Like countless other parents of college-bound high school seniors living in Maryland, I started steering my daughter toward her state’s flagship university last year, when we began talking about college options. The University of Maryland, College Park, with its strong academic reputation — it touts itself as “one of the nation’s preeminent public research universities” — and reasonable price tag, seemed like a no-brainer. But in light of recent preventable student deaths there, I’ve begun to feel that by pushing for my daughter to attend College Park I’m leading her into the path of a formidable safety hazard.
It is almost impossible to live in Maryland and not have heard of the tragic death this summer of Jordan McNair, a former College Park student and football player who collapsed during a routine practice and died two weeks later. Had the adults in charge of the players’ health at that practice followed routine treatment guidelines for dealing with suspected heat stroke, including taking McNair’s temperature immediately upon collapse and immersing him in ice-cold water, the former college freshman would likely be here today.
I couldn’t help but think about this terrible tragedy just months after it occurred, while sitting in the auditorium of the independent high school my daughter attends. We were there for a mandatory information session for college-bound seniors. The school’s director of college counseling asked for a show of hands from students who planned to apply to the University of Maryland, College Park. About three-quarters of the seniors’ hands immediately flew up in the air. My daughter reluctantly raised hers (I think she’s dreaming of blue California skies in her future). I was somewhat surprised at the overwhelming response, given the relatively recent news of McNair’s death.
There are a couple plausible explanations. First, although many in the audience would be labeled “affluent,” for all but the country’s very wealthiest families the prospect of spending around $80,000 for four years of college tuition plus room and board at an in-state college is much more digestible than the current four-year price tag of $200,000 to $250,000 affixed, respectively, to many out-of-state public universities and private colleges. Second, it’s possible that most parents viewed McNair’s death as an isolated incident. Few, if any, Division 1 football prospects sat in the auditorium that night. So maybe the adults figured their kids were safe. Now, they may be figuring differently.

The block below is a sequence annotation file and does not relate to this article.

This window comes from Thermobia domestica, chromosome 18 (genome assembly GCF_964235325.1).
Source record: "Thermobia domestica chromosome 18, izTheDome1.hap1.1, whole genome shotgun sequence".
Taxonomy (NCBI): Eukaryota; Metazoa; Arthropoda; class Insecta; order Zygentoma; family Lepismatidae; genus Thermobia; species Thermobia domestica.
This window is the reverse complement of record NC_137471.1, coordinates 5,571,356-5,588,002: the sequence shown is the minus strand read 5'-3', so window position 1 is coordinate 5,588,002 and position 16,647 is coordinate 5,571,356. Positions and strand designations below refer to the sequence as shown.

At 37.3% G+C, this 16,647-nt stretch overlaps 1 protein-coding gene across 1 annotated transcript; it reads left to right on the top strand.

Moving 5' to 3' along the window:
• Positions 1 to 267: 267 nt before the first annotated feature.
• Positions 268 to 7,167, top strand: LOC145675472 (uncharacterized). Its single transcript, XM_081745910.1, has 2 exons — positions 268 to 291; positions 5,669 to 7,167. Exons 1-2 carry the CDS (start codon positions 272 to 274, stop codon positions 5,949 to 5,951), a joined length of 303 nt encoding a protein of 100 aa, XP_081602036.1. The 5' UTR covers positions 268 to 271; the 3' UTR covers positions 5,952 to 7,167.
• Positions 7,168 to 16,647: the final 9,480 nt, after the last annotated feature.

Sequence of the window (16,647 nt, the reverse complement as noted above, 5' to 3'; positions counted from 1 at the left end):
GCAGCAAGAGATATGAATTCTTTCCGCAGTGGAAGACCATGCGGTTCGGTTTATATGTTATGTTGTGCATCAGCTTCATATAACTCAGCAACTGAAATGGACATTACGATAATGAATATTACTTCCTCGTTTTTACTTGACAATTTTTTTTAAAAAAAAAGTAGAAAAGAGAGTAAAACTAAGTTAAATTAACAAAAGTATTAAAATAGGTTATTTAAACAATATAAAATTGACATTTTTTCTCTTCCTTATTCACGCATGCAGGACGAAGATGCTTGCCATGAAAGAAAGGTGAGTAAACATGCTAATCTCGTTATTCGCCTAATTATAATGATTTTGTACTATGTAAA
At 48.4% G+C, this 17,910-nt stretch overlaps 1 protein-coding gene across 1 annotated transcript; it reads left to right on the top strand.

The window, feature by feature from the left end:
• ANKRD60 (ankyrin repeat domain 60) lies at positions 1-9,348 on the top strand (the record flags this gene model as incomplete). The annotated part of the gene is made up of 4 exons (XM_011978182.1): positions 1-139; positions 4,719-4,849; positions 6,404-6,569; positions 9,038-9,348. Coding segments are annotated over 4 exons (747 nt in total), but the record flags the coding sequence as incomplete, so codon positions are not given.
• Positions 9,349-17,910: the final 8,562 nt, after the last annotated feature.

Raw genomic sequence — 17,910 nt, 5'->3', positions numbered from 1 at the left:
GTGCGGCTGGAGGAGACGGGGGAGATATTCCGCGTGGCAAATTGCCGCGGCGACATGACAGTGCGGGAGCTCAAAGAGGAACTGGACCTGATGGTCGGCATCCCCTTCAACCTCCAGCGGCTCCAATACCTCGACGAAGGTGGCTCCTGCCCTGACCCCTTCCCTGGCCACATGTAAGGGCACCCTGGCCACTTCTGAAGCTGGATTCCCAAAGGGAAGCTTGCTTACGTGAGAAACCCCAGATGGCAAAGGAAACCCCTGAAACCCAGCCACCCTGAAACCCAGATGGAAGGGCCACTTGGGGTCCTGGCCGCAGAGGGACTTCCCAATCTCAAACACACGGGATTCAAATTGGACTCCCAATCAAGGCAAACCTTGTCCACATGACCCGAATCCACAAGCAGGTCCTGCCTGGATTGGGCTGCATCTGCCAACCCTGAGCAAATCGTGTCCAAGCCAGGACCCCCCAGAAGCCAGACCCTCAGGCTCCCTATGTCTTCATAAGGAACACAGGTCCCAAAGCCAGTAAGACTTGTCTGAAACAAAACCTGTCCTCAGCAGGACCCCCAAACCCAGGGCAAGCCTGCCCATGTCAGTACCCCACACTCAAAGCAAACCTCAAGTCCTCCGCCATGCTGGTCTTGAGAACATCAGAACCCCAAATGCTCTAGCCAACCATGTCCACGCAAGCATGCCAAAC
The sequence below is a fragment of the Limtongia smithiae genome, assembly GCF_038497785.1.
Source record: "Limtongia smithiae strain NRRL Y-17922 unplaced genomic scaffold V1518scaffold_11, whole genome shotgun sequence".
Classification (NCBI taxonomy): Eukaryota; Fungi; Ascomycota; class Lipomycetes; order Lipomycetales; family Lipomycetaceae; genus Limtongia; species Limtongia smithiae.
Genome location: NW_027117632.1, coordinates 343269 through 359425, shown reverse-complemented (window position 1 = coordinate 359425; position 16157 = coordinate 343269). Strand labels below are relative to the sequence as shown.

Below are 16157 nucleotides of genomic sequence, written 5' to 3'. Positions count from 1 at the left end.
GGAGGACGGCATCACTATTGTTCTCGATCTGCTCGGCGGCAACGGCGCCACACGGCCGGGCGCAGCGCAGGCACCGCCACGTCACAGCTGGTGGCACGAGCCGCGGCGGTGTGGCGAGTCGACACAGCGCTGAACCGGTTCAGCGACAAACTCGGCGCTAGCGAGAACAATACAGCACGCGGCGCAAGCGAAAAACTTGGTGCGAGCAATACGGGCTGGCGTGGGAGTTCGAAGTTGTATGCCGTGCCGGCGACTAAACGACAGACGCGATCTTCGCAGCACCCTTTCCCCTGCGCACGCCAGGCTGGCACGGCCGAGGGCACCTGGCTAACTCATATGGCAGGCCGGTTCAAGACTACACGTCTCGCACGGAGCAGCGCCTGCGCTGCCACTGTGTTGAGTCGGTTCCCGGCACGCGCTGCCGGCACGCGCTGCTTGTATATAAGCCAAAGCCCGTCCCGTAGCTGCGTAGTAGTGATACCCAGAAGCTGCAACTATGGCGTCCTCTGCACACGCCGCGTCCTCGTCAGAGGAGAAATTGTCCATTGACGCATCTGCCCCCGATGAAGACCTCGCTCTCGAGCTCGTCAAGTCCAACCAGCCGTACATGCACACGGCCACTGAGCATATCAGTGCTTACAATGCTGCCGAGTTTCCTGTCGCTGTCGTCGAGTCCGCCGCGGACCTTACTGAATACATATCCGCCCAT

The mandatory college preparatory meeting took place in September. A palpable sense of excitement rippled through the auditorium that night, as both students and parents recognized the pivotal educational journey on which they were about to embark. It’s very likely that Olivia Paregol experienced that same sense of giddy anticipation a little over a year ago, as she prepared for her own college search process.
Paregol, who entered the University of Maryland, College Park, this fall as a freshman, died on Nov. 18 from complications of adenovirus, which can cause illnesses ranging from the common cold to pneumonia. Since Paregol’s death, the school has confirmed at least 30 cases of the virus, whose severity in Paregol’s case was likely due to her immune system having been compromised by medication she took for Crohn’s disease.
Some people associated with the university are questioning whether adenovirus symptoms were worsened by living, as Paregol did, in a mold-infested dorm at the school, from which students eventually were evacuated. Recently, the school’s efforts to eradicate the offensive mold have been deemed inadequate. An independent firm hired by the university to assess the school’s mold remediation efforts noted that further improvements in the dorm’s HVAC system are still needed to combat potential future mold problems, especially if wet weather conditions persist, as they tend to do in this region.
Parents confront a lot of legitimate worries as their children depart for college: being overwhelmed and under-prepared, overindulgence of various types, social isolation, to name a few. Death at the hands of negligent adult leaders and abhorrent and potentially dangerous living conditions shouldn’t be included in this list, especially at College Park, a self-described “global leader in research, entrepreneurship and innovation.”
If our state flagship university is truly interested in investing in tomorrow’s scientists, entrepreneurs and innovators, it can start by demonstrating a stronger commitment to its current student body by providing consistently vigilant leadership and proper standards of living. Our college students deserve better. They deserve, at the very least, to be safe.
Elizabeth Heubeck (email@example.com) is a freelance writer.